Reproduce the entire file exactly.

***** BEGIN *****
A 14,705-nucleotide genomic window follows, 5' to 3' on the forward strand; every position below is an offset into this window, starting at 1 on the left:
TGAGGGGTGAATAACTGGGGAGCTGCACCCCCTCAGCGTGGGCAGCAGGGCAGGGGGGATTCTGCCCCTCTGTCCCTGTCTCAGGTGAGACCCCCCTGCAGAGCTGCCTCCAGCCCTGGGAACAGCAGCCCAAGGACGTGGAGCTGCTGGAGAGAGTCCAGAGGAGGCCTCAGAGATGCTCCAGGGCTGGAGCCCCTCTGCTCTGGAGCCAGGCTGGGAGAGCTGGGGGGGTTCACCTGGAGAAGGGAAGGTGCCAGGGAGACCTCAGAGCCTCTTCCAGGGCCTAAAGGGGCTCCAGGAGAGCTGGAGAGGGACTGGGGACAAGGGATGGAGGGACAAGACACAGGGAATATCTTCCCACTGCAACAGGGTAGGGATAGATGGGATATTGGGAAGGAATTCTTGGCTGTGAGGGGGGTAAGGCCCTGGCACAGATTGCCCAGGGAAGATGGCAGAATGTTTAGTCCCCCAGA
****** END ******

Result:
A 14,705-nucleotide genomic window follows, 5' to 3' on the forward strand; every position below is an offset into this window, starting at 1 on the left:
TGAGGGGTGAATAACTGGGGAGCTGCACCCCCTCAGCGTGGGCAGCAGGGCAGGGGGGATTCTGCCCCTCTGTCCCTGTCTCAGGTGAGACCCCCCTGCAGAGCTGCCTCCAGCCCTGGGAACAGCAGCCCAAGGACGTGGAGCTGCTGGAGAGAGTCCAGAGGAGGCCTCAGAGATGCTCCAGGGCTGGAGCCCCTCTGCTCTGGAGCCAGGCTGGGAGAGCTGGGGGGGTTCACCTGGAGAAGGGAAGGTGCCAGGGAGACCTCAGAGCCTCTTCCAGGGCCTAAAGGGGCTCCAGGAGAGCTGGAGAGGGACTGGGGACAAGGGATGGAGGGACAAGACACAGGGAATATCTTCCCACTGCAACAGGGTAGGGATAGATGGGATATTGGGAAGGAATTCTTGGCTGTGAGGGGGGTAAGGCCCTGGCACAGATTGCCCAGGGAAGATGGCAGAATGTTTAGTCCCCCAGA